Week 6: Institutions, contracts and organizations: towards the institutional evolution

Week 7: Institutions and the role of the state: enforcement issues

Week 8: Competition, incentives and regulations: formal versus informal constraints

Week 9: Entrepreneurship, innovation and technological progress: adaptive versus allocative efficiency

Week 10: Institutions in economic transition: the comparative incentive features of different institutional regimes

Week 11: Ethical values and the working of institutions: a missing link?

Week 12: Institutions, history and development: a summary

Indicative Assessment

  1. Research Essay 50% (50) [LO null]
  2. Final Exam 50% (50) [LO null]

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One two-hour lecture and one one-hour tutorial per week.

Inherent Requirements

Not applicable

Prescribed Texts

The primary textbook for this course is Institutions, Institutional Change and Economic Performance, Author: North, C. Douglass

Publisher: Cambridge University Press: Cambridge. Edition: First Edition, 1990

This book, however, will not provide the full reference of the materials covered in this course. The course material will also draw on the following books supplemented by journal articles and book chapters on the relevant issues.

North, Douglass C., 2005, Understanding the Process of Economic Change, Princeton University Press

Greif, Avner, 2006, Institutions and the Path to the Modern Economy, Cambridge University Press: Cambridge

Menard, Claude (ed.), 2000, Institutions, Contracts and Organizations, Edward Elgar: Cheltenham

Eggertsson, Trainn, 1990, Economic Behaviour and Institutions, Cambridge University Press: Cambridge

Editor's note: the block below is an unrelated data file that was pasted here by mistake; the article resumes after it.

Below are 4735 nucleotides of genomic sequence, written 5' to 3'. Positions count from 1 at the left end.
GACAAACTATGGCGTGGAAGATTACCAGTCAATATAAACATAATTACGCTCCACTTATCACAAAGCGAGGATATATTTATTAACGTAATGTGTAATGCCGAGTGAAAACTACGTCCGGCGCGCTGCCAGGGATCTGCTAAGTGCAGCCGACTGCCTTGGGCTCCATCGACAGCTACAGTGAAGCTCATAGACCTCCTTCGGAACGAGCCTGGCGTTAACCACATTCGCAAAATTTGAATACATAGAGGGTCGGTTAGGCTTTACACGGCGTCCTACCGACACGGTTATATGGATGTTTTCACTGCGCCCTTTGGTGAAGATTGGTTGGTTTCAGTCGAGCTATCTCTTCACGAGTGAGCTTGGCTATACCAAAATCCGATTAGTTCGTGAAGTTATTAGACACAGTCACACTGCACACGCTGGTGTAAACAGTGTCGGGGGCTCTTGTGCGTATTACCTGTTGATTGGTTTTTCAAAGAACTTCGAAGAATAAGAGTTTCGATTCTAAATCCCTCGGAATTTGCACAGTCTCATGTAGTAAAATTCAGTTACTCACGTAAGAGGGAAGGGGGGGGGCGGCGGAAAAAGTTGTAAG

Kasper, Wolfgang and Manfred E. Streit, 1998, Institutional Economics: Social Order and Public Policy, Edward Elgar: Cheltenham

Assumed Knowledge

Assumed Knowledge: Advanced undergraduate-level microeconomics and econometrics.


Tuition fees are for the academic year indicated at the top of the page.  

Commonwealth Support (CSP) Students
If you have been offered a Commonwealth supported place, your fees are set by the Australian Government for each course. At ANU 1 EFTSL is 48 units (normally 8 x 6-unit courses). More information about your student contribution amount for each course at Fees

Student Contribution Band:
Unit value:
6 units

If you are a domestic graduate coursework student with a Domestic Tuition Fee (DTF) place or international student you will be required to pay course tuition fees (see below). Course tuition fees are indexed annually. Further information for domestic and international students about tuition and other fees can be found at Fees.

Where there is a unit range displayed for this course, not all unit options below may be available.

6.00 0.12500
Domestic fee paying students
Year Fee
2021 $2940
International fee paying students
Year Fee
2021 $4890
Note: Please note that fee information is for current year only.

Offerings, Dates and Class Summary Links

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The list of offerings for future years is indicative only.
Class summaries, if available, can be accessed by clicking on the View link for the relevant class number.

First Semester

Class number Class start date Last day to enrol Census date Class end date Mode Of Delivery Class Summary
On Campus
4188 21 Feb 2022 28 Feb 2022 31 Mar 2022 27 May 2022 In Person View
4189 21 Feb 2022 28 Feb 2022 31 Mar 2022 27 May 2022 Online View